Riots and commemoration

As massive anti-racism protests erupted across the US (and the rest of the world as well) we had yet another public conversation about the value and significance of riotous actions within protests. My own social media environment is very progressive and supportive of the protests, but even there I saw some disagreement, as some folks argued that rioting was valuable and significant, and others argued that it was not a significant part of the mostly peaceful protests.

After about a week, the latter view seemed to win out, especially in light of the much more significant violence perpetrated by the police themselves. “The Police are Rioting. We Need to Talk About It” is an article title that about sums it up. At this point I feel like I’m addressing the topic too late. But there’s one argument that stuck in my head.

This one argument justified recent riots by comparing them to the Stonewall riots. In the US, June is Pride Month, which originated as a commemoration of the Stonewall riots. The Stonewall riots clearly demonstrate the potential value of violent protest. On the other hand, the history of Stonewall is heavily mythologized, and there is a danger of drawing the wrong conclusions based on fiction.

Today I’d like to discuss a scholarly article: “Movements and Memory: The Making of the Stonewall Myth” by Elizabeth A Armstrong and Suzanna M Crage (via belowdesire, who has many other informative articles). And I do recommend reading the entire article yourself if you have the time. By examining the history we can better understand the potential–and limitations–of riots.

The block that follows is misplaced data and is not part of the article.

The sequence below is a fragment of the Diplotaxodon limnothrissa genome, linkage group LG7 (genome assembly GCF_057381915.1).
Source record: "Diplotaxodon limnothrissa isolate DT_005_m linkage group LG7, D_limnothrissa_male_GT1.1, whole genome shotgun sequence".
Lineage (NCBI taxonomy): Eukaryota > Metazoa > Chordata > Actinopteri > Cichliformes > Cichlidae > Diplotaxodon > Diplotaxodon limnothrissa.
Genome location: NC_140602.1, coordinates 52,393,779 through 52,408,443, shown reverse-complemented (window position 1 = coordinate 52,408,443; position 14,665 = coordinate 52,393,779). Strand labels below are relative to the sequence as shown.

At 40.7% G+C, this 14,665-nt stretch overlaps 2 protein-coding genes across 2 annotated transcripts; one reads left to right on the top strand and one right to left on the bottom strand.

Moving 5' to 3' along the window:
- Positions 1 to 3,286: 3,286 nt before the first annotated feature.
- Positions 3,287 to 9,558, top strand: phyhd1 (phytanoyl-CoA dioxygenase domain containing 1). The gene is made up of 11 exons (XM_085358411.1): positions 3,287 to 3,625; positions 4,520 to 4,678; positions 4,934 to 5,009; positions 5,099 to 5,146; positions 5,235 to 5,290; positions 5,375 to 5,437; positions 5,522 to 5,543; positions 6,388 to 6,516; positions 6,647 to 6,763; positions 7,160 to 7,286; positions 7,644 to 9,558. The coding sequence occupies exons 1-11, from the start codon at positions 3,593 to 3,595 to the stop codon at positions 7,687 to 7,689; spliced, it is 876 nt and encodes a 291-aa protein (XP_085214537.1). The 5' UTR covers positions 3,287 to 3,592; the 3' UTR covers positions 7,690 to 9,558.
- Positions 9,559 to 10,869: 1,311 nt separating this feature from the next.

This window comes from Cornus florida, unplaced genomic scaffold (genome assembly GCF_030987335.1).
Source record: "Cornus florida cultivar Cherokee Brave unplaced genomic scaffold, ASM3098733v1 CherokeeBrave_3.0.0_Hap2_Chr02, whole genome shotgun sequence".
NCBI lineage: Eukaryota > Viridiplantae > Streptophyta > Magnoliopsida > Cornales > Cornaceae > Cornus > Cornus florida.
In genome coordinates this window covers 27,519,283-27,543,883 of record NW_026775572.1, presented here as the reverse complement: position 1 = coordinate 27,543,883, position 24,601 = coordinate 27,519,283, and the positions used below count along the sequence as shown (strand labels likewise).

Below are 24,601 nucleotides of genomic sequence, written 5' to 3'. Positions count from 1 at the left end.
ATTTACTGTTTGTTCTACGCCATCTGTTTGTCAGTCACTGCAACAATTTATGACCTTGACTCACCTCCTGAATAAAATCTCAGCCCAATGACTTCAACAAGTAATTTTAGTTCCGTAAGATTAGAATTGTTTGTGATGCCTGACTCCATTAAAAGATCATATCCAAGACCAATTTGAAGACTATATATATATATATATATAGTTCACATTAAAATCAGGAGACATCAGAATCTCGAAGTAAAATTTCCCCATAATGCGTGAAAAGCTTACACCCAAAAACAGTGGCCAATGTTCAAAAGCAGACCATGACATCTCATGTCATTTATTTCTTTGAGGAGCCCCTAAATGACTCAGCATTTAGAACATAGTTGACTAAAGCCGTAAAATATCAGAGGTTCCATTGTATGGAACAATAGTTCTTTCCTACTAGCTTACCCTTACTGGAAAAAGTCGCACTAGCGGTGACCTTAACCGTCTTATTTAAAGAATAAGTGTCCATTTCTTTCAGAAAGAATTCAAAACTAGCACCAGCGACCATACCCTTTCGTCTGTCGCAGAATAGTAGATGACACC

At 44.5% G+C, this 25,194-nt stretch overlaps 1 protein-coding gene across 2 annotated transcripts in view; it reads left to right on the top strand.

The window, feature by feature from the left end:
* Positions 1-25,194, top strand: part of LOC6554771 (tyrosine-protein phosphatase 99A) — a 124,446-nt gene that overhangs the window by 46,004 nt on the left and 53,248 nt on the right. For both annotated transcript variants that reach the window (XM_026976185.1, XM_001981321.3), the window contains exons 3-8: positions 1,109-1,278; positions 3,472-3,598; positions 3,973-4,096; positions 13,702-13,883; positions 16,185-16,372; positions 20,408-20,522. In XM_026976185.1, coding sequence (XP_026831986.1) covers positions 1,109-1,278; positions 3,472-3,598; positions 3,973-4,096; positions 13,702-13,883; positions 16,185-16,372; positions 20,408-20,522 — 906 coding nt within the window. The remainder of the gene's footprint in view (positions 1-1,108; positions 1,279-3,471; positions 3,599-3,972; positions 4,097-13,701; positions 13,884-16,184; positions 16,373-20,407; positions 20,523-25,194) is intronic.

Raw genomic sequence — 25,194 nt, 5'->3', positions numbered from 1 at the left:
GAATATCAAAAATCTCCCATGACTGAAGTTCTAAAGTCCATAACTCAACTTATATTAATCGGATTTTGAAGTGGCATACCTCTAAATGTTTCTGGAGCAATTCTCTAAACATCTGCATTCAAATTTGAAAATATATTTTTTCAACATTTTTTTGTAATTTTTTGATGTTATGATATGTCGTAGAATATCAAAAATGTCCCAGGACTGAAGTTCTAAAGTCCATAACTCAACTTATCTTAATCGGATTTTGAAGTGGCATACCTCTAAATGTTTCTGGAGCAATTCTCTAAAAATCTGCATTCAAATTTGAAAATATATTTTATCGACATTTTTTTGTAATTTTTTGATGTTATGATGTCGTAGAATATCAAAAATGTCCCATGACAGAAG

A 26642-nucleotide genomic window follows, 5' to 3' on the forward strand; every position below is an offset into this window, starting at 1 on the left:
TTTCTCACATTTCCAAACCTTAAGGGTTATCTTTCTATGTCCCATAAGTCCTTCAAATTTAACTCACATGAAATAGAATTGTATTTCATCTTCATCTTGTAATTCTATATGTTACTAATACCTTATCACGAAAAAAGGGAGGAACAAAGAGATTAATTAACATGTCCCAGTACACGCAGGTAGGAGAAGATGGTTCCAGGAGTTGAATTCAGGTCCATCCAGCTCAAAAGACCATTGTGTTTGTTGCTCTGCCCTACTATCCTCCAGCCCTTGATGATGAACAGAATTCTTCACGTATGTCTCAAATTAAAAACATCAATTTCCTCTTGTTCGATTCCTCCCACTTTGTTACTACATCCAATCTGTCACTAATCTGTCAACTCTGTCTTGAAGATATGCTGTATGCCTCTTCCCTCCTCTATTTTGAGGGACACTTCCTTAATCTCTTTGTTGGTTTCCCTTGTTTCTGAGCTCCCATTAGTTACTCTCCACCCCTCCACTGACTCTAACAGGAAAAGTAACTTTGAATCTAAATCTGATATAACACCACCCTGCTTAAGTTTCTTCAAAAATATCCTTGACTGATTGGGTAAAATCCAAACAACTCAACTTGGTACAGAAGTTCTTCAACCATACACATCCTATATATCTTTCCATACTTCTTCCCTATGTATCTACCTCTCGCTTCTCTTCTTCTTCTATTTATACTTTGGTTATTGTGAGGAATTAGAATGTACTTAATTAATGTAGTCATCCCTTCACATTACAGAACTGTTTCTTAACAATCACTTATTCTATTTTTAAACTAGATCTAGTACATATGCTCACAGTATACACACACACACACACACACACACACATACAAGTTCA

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On subversivism

This has been crossposted to The Asexual Agenda.

“Subversivism”, according to Julia Serano, is

the practice of extolling certain gender and sexual expressions and identities simply because they are unconventional or nonconforming. In the parlance of subversivism, these atypical genders and sexualities are “good” because they “transgress” or “subvert” oppressive binary gender norms.

Serano criticizes subversivism because it creates a double-standard, where people who are perceived as having less transgressive experiences are excluded or othered.

Subversivism was established in Serano’s book, Whipping Girl, and further discussed in Excluded. Although, I admit that I have not read these books, and have instead gotten the short version from Serano’s blog. I refer to subversivism often enough that it seems useful to write up my own thinking about it, and discuss its applications to my own area of activism.